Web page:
On June 7, Ukraine’s Verkhovna Rada passed a new election law in a vote of 289-14 with 1 abstention. Seventy-nine more deputies, present in the session hall, did not participate in the vote. If President Leonid Kuchma does not veto the new law or if his veto is overridden, the Rada elections scheduled for March 2002 will be held according to a new scheme: 335 MPs will be elected from party lists and 115 from single-seat first-past-the-post constituencies. In the 1998 elections, 225 deputies were elected from party lists and the same number from single-seat constituencies. The new law should strengthen the established Ukrainian parties and prompt the weaker ones to merge. Such elections should be also more difficult to engineer. Single-seat constituencies will automatically become larger, and it will therefore be more difficult to influence election outcome through local fraud.
Predictably, the strengthening of proportional component in the election system was backed by the most popular and organizationally strongest parties: Communists and Socialists in the left wing, the right-wing Rukh and Reforms and Order Party, and the United Social Democrats and the Greens in the political center. Those parties have stable electorates and regional bases. Most of them should collect more than the required 4 percent for Rada representation by party factions, and under the new law they will get more seats. Fledgling parties and those organizations that have failed to find a popular political niche are less enthusiastic about the proposed changes. Such centrist pro-Kuchma groups as Democratic Union, Labor Ukraine and Regions of Ukraine appeared in the Rada only after the elections. Their leaders were elected mostly from the first-past-the-post constituencies, often thanks to good ties and big money, rather than to popularity. Their chances to get re-elected will dwindle if the number of such constituencies is diminished from 225 to 115. Furthermore, their parties stand little chance to overcome the 4 percent barrier. But they have a powerful ally in Kuchma.
The new law is essentially an attempt by strong parties to find a compromise with the opponents of a proportional system. Earlier this year, the Rada passed a law, according to which all MPs were to be elected from party lists. Kuchma vetoed that law on April 19, arguing that it would violate constitutional rights of those citizens who would like to be elected, but do not want to join political parties. On May 17, proponents of the proportional system failed to garner the necessary 300 votes in the 450-seat Rada to override the veto. This time, however, they think it may be possible to override Kuchma’s veto. First, the votes for the measure are only eleven short of what would be needed to override a veto. And, second, despite the differences among the political parties represented in the Rada, the respective factions may well join forces to override a veto that would undermine their power.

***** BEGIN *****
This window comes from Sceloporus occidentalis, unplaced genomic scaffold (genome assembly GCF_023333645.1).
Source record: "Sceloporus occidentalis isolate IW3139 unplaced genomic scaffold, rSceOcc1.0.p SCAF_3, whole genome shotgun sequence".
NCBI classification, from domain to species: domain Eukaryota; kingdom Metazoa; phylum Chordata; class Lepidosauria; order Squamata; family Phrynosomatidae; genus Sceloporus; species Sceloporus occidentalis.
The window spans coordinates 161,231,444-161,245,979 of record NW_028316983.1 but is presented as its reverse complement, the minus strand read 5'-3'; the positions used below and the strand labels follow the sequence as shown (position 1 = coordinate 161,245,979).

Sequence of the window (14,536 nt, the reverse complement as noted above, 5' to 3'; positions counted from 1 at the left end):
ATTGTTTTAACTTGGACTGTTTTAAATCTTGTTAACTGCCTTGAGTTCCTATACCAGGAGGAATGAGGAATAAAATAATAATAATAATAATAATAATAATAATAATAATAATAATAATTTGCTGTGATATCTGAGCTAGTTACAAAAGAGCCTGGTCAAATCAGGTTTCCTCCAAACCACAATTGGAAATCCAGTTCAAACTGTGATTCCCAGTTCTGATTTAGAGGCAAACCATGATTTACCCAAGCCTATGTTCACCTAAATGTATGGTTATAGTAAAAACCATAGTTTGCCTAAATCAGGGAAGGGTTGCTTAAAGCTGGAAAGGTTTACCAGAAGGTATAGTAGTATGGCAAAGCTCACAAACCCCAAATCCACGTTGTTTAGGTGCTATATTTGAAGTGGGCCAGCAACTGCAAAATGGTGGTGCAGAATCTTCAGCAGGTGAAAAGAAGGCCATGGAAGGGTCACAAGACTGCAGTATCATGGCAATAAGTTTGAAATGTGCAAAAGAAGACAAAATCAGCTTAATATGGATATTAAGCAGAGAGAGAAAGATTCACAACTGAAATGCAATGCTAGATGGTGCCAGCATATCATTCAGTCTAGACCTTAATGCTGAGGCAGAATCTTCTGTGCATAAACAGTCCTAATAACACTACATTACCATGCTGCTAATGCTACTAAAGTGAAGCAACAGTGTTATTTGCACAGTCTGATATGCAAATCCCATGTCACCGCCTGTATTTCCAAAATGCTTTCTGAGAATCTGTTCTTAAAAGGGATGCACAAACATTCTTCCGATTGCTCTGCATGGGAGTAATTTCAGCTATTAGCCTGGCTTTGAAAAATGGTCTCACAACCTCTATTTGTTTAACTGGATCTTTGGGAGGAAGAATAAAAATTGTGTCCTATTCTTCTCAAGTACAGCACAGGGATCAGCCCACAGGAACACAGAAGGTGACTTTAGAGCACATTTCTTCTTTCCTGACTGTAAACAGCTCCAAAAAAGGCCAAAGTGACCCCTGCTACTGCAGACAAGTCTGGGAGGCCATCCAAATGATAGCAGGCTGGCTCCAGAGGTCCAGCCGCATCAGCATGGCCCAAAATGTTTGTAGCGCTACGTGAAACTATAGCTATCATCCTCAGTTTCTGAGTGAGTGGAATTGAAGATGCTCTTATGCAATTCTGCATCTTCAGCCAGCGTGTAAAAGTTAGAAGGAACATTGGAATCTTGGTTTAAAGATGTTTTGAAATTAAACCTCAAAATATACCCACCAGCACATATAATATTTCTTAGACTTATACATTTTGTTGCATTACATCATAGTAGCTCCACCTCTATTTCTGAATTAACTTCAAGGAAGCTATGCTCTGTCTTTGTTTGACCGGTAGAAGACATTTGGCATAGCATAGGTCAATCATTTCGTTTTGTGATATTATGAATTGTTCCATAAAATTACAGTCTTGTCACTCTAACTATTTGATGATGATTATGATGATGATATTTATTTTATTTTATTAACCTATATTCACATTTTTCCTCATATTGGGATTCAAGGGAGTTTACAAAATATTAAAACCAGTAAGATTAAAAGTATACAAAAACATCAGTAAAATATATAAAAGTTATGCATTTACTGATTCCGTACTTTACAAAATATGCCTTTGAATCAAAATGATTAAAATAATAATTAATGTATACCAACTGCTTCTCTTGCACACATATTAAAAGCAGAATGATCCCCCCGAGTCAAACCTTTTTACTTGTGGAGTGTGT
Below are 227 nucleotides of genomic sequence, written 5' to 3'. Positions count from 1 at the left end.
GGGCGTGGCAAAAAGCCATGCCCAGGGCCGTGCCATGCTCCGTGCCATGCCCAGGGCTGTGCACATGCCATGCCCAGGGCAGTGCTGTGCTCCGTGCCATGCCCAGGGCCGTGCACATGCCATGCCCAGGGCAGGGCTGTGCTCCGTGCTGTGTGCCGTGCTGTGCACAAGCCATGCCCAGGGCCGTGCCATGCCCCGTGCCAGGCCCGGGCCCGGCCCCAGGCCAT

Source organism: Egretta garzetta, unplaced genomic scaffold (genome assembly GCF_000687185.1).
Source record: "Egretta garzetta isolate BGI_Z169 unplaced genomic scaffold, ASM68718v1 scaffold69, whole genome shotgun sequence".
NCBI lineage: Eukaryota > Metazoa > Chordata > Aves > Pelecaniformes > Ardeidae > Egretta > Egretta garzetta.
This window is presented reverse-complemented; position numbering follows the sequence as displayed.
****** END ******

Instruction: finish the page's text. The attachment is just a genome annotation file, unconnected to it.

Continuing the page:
Kuchma, an inveterate opponent of the proportional system, promised on June 9 that he would veto this new law as well. He argued that it would depersonalize legislative power and contradict the constitution, which guarantees equal rights to elect and be elected. Those arguments do not hold the water, however. The real reason behind Kuchma’s reluctance to sign the new law lies elsewhere. He fears that the Communists and his right-wing opponents from the Rukh would strengthen their representation in a Rada in which more seats would be assigned to parties. Ukraine’s Communists remain very popular in the densely populated Eastern and Southern Ukrainian regions, while the Rukh, which remains the most popular nationalist force despite a series of splits, has been showing signs of overcoming internal discord. On June 9, the leaders of its two largest parts, which formally became two distinct parties after a split in 1999, Hennady Udovenko and Yury Kostenko, announced that they would go to the elections in a single bloc. If this intention materializes and the elections are held according to the new law, the Rada after March 2002 may be dominated by two strong opponents–the Communists and the Rukh. At the same time, pro-Kuchma’s center will lose its domination of the Rada if its numerous but unpopular parties fail to unite into one or two blocs under charismatic leaders (ICTV, April 19; UNIAN, May 22; Ukrainska Pravda, June 7-9; Studio 1+1 TV, June 9).
The Monitor is a publication of the Jamestown Foundation. It is researched and written under the direction of senior analysts Jonas Bernstein, Vladimir Socor, Stephen Foye, and analysts Ilya Malyakin, Oleg Varfolomeyev and Ilias Bogatyrev. If you have any questions regarding the content of the Monitor, please contact the foundation. If you would like information on subscribing to the Monitor, or have any comments, suggestions or questions, please contact us by e-mail at [email protected], by fax at 301-562-8021, or by postal mail at The Jamestown Foundation, 4516 43rd Street NW, Washington DC 20016. Unauthorized reproduction or redistribution of the Monitor is strictly prohibited by law. Copyright (c) 1983-2002 The Jamestown Foundation Site Maintenance by Johnny Flash Productions